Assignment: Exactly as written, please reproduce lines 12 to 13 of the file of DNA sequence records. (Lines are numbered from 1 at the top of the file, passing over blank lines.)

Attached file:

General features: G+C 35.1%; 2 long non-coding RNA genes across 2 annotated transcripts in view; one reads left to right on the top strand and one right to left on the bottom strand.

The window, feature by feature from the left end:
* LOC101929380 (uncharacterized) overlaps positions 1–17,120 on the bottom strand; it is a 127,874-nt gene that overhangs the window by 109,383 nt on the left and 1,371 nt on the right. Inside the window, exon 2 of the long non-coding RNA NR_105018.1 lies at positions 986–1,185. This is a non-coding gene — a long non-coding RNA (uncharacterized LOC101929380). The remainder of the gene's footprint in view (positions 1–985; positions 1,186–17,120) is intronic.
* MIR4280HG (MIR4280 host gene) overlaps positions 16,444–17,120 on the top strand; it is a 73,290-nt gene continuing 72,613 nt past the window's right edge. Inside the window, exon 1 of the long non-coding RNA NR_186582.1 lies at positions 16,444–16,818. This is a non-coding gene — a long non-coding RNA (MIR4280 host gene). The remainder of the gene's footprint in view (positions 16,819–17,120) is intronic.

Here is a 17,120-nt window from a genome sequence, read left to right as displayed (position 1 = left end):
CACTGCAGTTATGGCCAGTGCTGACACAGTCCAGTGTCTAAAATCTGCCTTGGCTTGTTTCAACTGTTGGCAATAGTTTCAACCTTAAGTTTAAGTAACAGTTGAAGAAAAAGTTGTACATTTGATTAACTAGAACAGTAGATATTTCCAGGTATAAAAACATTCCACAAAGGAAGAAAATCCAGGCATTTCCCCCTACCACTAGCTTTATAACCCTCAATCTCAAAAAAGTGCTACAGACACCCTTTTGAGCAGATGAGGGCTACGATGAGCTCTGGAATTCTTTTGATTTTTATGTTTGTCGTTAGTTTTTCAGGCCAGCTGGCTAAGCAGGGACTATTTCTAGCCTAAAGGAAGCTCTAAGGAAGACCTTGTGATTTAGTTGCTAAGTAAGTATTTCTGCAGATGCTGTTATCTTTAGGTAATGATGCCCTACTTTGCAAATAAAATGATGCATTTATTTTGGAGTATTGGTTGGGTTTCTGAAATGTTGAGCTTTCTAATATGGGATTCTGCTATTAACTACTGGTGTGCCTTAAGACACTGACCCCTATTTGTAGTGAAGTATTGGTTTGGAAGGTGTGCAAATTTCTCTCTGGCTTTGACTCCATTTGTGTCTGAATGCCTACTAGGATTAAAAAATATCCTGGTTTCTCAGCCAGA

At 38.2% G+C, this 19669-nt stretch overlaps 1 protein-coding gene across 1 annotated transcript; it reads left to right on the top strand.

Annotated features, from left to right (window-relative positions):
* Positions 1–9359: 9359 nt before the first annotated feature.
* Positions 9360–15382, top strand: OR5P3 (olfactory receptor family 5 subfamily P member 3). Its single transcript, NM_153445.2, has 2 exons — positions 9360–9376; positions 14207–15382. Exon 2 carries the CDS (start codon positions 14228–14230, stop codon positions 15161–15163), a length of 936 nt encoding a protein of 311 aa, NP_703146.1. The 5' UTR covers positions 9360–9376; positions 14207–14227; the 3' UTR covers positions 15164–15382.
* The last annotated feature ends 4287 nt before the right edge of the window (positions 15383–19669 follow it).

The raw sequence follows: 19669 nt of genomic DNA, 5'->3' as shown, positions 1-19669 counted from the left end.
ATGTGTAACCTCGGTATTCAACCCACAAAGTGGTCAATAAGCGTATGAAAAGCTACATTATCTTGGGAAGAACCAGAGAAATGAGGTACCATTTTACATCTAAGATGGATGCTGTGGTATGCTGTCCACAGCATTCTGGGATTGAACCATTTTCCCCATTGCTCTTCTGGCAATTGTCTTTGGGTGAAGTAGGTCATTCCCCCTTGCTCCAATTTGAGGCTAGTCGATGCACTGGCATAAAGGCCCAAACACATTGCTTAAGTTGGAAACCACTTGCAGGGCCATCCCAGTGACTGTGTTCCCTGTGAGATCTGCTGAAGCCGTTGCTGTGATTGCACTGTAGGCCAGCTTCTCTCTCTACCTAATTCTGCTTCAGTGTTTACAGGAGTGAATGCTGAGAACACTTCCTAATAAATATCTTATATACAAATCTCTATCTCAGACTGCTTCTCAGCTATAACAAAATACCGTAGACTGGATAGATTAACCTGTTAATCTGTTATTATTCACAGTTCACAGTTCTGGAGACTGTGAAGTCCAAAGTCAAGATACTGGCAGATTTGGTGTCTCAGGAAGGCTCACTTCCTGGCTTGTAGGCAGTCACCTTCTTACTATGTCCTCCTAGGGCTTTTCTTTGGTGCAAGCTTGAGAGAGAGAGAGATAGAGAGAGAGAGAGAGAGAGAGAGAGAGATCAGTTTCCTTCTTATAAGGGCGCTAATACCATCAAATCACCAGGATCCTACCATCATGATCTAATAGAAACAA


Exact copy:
The raw sequence follows: 19669 nt of genomic DNA, 5'->3' as shown, positions 1-19669 counted from the left end.
ATGTGTAACCTCGGTATTCAACCCACAAAGTGGTCAATAAGCGTATGAAAAGCTACATTATCTTGGGAAGAACCAGAGAAATGAGGTACCATTTTACATCTAAGATGGATGCTGTGGTATGCTGTCCACAGCATTCTGGGATTGAACCATTTTCCCCATTGCTCTTCTGGCAATTGTCTTTGGGTGAAGTAGGTCATTCCCCCTTGCTCCAATTTGAGGCTAGTCGATGCACTGGCATAAAGGCCCAAACACATTGCTTAAGTTGGAAACCACTTGCAGGGCCATCCCAGTGACTGTGTTCCCTGTGAGATCTGCTGAAGCCGTTGCTGTGATTGCACTGTAGGCCAGCTTCTCTCTCTACCTAATTCTGCTTCAGTGTTTACAGGAGTGAATGCTGAGAACACTTCCTAATAAATATCTTATATACAAATCTCTATCTCAGACTGCTTCTCAGCTATAACAAAATACCGTAGACTGGATAGATTAACCTGTTAATCTGTTATTATTCACAGTTCACAGTTCTGGAGACTGTGAAGTCCAAAGTCAAGATACTGGCAGATTTGGTGTCTCAGGAAGGCTCACTTCCTGGCTTGTAGGCAGTCACCTTCTTACTATGTCCTCCTAGGGCTTTTCTTTGGTGCAAGCTTGAGAGAGAGAGAGATAGAGAGAGAGAGAGAGAGAGAGAGAGAGATCAGTTTCCTTCTTATAAGGGCGCTAATACCATCAAATCACCAGGATCCTACCATCATGATCTAATAGAAACAA